Music Director Teddy Abrams and the Louisville Orchestra.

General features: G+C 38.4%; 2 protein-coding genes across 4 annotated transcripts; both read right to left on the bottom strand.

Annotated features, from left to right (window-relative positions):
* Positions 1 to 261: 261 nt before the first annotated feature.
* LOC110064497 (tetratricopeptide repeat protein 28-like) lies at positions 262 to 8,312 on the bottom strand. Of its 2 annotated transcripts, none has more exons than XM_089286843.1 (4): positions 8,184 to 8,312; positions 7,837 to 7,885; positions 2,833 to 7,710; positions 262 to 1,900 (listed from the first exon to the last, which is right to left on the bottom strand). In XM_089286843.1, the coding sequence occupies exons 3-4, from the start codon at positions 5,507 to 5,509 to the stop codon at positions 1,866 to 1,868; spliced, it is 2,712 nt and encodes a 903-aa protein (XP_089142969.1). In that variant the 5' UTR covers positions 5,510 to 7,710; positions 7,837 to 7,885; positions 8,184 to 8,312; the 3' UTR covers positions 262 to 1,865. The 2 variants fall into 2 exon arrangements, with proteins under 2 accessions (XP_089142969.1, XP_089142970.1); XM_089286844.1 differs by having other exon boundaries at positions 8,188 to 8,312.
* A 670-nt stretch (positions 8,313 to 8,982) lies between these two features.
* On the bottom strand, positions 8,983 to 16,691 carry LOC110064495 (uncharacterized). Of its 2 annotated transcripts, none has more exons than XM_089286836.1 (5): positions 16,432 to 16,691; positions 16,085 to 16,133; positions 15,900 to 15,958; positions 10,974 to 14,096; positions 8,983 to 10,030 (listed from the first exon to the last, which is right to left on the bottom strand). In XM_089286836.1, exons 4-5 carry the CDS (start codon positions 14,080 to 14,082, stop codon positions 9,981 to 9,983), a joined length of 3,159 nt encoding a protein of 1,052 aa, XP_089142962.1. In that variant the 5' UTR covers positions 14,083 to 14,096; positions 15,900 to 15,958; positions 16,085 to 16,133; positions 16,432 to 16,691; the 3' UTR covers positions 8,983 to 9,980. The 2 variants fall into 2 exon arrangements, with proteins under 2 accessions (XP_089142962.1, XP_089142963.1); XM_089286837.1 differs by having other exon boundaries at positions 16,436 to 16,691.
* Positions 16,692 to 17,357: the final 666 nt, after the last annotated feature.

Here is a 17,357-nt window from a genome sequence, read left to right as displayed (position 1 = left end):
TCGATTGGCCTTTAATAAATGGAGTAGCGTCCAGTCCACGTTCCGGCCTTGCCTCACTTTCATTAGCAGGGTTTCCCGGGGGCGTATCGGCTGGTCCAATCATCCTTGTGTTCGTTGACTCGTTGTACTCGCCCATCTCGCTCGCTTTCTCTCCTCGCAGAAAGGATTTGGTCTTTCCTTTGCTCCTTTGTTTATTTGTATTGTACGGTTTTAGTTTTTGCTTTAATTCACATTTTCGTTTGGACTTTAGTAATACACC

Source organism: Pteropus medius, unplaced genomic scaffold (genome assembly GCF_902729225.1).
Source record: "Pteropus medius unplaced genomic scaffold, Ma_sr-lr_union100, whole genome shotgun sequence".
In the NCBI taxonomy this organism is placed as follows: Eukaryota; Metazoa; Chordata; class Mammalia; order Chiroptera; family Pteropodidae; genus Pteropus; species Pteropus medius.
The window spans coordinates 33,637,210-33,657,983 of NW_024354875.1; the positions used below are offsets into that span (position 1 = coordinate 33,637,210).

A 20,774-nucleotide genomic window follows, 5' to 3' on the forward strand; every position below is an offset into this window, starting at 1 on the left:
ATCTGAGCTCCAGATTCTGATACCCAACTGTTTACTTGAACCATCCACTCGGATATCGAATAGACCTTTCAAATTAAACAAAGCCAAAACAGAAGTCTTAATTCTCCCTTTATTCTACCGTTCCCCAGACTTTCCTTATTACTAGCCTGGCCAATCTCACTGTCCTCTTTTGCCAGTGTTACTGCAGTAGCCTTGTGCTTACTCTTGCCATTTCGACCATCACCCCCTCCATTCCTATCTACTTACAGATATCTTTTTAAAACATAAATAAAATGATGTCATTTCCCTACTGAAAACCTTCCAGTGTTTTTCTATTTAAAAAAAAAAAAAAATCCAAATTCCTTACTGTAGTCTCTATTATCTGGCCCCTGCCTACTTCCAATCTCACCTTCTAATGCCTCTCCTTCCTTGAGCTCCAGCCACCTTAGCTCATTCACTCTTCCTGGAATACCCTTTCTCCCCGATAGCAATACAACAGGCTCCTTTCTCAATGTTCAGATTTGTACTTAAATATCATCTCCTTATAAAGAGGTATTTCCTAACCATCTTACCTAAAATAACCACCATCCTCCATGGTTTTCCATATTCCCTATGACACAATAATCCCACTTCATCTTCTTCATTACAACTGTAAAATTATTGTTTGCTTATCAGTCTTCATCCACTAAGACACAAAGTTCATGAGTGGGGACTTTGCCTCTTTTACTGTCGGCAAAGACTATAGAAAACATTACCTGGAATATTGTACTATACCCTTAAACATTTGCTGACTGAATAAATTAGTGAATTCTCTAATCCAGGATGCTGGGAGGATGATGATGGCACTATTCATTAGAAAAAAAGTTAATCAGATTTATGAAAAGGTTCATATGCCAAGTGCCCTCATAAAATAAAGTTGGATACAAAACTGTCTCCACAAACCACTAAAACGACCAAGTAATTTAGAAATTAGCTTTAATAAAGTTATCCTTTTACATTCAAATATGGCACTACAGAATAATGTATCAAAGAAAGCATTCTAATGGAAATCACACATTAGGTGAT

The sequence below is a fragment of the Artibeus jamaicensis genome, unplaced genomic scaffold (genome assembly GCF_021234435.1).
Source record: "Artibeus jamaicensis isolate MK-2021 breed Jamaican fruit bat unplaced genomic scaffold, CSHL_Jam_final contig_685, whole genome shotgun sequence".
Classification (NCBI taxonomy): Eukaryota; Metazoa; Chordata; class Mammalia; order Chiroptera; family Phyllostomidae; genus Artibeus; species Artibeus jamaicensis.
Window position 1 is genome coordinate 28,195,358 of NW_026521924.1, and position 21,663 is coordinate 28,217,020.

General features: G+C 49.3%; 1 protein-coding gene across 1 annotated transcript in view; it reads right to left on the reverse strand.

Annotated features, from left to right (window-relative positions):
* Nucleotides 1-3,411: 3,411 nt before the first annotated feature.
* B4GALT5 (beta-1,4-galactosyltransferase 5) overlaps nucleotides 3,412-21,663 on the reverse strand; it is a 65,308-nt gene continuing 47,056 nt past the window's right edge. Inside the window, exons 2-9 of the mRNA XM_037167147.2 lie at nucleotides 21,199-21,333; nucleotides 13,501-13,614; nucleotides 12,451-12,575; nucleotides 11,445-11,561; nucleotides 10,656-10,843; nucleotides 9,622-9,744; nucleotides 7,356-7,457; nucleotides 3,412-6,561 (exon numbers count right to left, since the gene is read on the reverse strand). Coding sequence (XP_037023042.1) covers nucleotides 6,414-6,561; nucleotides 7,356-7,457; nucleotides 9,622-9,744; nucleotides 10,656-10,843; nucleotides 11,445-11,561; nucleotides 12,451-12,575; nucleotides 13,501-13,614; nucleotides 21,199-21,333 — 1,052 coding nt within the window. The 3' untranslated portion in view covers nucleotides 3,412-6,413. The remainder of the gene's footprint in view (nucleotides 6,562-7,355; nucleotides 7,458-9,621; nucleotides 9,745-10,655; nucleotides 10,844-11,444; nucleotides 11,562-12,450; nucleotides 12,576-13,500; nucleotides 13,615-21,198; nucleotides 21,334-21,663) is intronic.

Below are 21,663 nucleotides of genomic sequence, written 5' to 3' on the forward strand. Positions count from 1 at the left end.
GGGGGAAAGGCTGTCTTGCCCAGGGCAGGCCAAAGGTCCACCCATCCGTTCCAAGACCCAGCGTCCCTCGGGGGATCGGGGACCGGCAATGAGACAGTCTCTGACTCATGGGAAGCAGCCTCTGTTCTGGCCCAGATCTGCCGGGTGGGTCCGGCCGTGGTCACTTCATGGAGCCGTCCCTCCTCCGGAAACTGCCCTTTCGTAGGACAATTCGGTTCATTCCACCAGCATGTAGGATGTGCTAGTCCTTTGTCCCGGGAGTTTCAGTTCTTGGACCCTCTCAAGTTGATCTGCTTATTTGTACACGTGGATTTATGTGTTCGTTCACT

In Friday’s (8/25) New York Times, Javier C. Hernández writes, “On a muggy July night at an amphitheater in suburban Kentucky, the conductor and composer Teddy Abrams—sporting black jeans, camouflage sneakers and a bouncy mop of golden curls—took the podium and began to evangelize. It was the final stop on the Louisville Orchestra’s summer tour across Kentucky, and Abrams, the ensemble’s 36-year-old music director, paused to speak to the crowd of roughly 900 in Bardstown, 40 miles or so south of Louisville … He told the audience—teenagers in tie-dye, retirees snacking on nachos and workers from nearby Bourbon distilleries among them—that he wanted to use music to ‘bring people together across all backgrounds…. This is your Louisville Orchestra, everyone…. We’ve made a lot of the music that the world loves, invented entire genres right here in our state. That’s what this is all about—sharing the incredible music-making that takes places in Kentucky.’ During his nine years at the helm of the Louisville Orchestra, Abrams has helped the 86-year-old ensemble emerge from a period of turmoil to reclaim its reputation as one of the most innovative in the United States … on an ambitious project to make the orchestra part of daily life for Kentuckians.”